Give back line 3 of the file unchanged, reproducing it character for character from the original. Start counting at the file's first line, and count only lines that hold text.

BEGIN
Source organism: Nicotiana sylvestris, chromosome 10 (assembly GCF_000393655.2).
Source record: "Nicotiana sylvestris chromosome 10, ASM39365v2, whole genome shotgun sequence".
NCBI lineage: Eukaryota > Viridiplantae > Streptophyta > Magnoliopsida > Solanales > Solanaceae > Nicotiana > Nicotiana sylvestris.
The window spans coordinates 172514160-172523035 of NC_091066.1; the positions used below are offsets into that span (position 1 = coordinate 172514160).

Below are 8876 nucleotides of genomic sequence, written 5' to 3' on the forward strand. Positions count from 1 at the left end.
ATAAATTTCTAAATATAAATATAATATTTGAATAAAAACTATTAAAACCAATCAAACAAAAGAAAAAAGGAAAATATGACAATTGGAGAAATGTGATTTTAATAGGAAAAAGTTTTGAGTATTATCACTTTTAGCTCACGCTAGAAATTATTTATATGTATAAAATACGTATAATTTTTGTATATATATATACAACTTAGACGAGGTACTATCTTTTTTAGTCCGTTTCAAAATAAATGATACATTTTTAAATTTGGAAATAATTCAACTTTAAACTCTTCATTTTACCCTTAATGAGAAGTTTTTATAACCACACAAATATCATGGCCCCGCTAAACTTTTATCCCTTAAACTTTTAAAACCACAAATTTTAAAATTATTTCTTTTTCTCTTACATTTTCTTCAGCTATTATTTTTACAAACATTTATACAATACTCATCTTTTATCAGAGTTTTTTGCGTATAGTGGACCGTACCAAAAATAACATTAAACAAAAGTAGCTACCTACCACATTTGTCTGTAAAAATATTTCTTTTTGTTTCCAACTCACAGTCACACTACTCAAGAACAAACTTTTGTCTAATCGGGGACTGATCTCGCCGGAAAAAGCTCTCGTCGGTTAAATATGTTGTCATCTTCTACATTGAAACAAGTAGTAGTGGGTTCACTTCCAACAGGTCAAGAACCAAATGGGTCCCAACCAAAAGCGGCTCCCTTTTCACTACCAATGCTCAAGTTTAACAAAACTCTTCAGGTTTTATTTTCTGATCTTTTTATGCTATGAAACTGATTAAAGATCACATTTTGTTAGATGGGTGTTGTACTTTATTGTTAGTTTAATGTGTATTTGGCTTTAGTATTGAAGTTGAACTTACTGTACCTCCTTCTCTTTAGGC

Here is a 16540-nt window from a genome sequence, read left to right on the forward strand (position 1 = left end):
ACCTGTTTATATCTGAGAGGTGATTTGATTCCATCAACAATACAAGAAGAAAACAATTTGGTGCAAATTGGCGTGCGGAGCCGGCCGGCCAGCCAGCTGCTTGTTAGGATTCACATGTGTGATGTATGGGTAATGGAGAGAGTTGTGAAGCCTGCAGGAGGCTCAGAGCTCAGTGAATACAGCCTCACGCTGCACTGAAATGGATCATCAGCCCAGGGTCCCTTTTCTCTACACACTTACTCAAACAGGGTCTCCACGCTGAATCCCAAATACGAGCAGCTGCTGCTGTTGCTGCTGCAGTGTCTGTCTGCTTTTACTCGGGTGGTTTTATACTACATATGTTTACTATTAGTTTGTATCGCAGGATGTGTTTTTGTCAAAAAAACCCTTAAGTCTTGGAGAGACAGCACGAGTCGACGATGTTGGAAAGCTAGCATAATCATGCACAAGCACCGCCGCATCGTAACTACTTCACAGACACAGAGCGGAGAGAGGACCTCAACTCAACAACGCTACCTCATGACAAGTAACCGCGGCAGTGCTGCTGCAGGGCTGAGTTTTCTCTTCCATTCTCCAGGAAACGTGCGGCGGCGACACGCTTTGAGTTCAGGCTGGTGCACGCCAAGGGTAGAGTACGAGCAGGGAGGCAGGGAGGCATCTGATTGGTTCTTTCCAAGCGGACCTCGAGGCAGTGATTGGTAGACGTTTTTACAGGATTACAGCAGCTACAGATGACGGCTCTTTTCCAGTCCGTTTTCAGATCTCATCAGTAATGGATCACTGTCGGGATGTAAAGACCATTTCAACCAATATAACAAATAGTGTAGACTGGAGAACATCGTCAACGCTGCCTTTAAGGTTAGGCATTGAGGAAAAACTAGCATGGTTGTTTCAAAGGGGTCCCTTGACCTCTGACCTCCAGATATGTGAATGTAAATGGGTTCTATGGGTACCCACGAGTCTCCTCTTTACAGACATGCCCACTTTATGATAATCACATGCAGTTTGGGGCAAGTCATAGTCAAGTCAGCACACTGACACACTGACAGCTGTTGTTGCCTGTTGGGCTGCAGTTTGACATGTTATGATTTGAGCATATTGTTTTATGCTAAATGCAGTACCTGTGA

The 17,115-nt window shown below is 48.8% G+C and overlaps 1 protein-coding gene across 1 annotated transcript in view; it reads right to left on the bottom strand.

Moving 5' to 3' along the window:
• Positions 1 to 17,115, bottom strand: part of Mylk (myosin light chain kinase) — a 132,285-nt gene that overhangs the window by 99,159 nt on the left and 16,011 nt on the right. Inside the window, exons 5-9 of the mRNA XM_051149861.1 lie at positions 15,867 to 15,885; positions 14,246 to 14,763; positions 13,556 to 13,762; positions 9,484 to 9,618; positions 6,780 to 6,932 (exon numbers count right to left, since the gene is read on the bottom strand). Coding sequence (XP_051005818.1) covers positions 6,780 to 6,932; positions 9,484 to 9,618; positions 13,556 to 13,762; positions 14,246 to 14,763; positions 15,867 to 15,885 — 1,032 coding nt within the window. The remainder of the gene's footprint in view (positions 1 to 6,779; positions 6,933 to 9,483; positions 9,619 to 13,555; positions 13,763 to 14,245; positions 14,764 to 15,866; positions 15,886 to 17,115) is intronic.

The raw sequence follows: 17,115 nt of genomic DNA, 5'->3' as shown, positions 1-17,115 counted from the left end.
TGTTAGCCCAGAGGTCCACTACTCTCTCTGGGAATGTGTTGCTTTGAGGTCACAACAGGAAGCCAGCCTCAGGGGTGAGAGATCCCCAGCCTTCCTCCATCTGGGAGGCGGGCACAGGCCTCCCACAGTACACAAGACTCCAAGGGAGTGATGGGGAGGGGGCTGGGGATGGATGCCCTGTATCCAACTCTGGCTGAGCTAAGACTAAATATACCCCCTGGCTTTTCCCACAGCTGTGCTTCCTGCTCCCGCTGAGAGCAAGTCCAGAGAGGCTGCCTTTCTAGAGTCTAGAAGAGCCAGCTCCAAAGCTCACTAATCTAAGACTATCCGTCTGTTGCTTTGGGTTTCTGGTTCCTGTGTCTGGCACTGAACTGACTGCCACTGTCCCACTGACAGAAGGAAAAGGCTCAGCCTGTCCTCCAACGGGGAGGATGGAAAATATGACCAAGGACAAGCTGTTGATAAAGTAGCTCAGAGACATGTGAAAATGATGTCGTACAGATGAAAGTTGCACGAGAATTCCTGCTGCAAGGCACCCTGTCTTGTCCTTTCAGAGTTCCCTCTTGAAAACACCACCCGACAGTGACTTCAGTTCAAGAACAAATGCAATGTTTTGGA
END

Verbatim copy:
NCBI lineage: Eukaryota > Viridiplantae > Streptophyta > Magnoliopsida > Solanales > Solanaceae > Nicotiana > Nicotiana sylvestris.